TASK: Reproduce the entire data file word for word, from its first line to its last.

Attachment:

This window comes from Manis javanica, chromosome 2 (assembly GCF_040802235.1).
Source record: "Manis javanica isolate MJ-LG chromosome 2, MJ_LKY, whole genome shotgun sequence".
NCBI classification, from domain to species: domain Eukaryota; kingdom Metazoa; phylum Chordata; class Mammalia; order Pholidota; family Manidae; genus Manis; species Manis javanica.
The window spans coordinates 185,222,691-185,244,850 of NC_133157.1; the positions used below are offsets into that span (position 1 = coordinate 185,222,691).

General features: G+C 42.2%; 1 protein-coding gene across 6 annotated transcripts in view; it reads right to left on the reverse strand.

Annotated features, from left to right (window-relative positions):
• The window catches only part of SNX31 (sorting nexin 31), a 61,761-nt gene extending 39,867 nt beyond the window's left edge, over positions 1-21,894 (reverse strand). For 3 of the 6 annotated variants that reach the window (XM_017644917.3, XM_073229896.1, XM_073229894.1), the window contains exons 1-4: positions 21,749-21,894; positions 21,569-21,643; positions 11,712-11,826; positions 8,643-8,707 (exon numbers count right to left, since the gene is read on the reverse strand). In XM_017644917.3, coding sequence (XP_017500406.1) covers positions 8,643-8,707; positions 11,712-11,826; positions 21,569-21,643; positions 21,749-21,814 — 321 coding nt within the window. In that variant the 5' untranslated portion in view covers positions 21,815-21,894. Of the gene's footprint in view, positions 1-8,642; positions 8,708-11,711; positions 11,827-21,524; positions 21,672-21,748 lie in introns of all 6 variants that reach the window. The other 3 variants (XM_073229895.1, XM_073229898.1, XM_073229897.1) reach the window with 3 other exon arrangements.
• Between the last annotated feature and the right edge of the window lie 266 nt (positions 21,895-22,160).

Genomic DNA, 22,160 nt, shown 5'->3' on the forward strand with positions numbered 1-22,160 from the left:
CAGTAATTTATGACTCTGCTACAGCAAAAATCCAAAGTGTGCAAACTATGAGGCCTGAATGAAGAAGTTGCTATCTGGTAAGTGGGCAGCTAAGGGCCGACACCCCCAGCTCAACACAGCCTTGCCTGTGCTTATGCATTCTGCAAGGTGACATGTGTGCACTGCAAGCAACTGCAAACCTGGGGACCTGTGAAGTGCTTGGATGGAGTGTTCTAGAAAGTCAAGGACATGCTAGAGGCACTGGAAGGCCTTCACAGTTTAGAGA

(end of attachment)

This window comes from Manis javanica, chromosome 2 (assembly GCF_040802235.1).
Source record: "Manis javanica isolate MJ-LG chromosome 2, MJ_LKY, whole genome shotgun sequence".
NCBI classification, from domain to species: domain Eukaryota; kingdom Metazoa; phylum Chordata; class Mammalia; order Pholidota; family Manidae; genus Manis; species Manis javanica.
The window spans coordinates 185,222,691-185,244,850 of NC_133157.1; the positions used below are offsets into that span (position 1 = coordinate 185,222,691).

General features: G+C 42.2%; 1 protein-coding gene across 6 annotated transcripts in view; it reads right to left on the reverse strand.

Annotated features, from left to right (window-relative positions):
• The window catches only part of SNX31 (sorting nexin 31), a 61,761-nt gene extending 39,867 nt beyond the window's left edge, over positions 1-21,894 (reverse strand). For 3 of the 6 annotated variants that reach the window (XM_017644917.3, XM_073229896.1, XM_073229894.1), the window contains exons 1-4: positions 21,749-21,894; positions 21,569-21,643; positions 11,712-11,826; positions 8,643-8,707 (exon numbers count right to left, since the gene is read on the reverse strand). In XM_017644917.3, coding sequence (XP_017500406.1) covers positions 8,643-8,707; positions 11,712-11,826; positions 21,569-21,643; positions 21,749-21,814 — 321 coding nt within the window. In that variant the 5' untranslated portion in view covers positions 21,815-21,894. Of the gene's footprint in view, positions 1-8,642; positions 8,708-11,711; positions 11,827-21,524; positions 21,672-21,748 lie in introns of all 6 variants that reach the window. The other 3 variants (XM_073229895.1, XM_073229898.1, XM_073229897.1) reach the window with 3 other exon arrangements.
• Between the last annotated feature and the right edge of the window lie 266 nt (positions 21,895-22,160).

Genomic DNA, 22,160 nt, shown 5'->3' on the forward strand with positions numbered 1-22,160 from the left:
CAGTAATTTATGACTCTGCTACAGCAAAAATCCAAAGTGTGCAAACTATGAGGCCTGAATGAAGAAGTTGCTATCTGGTAAGTGGGCAGCTAAGGGCCGACACCCCCAGCTCAACACAGCCTTGCCTGTGCTTATGCATTCTGCAAGGTGACATGTGTGCACTGCAAGCAACTGCAAACCTGGGGACCTGTGAAGTGCTTGGATGGAGTGTTCTAGAAAGTCAAGGACATGCTAGAGGCACTGGAAGGCCTTCACAGTTTAGAGA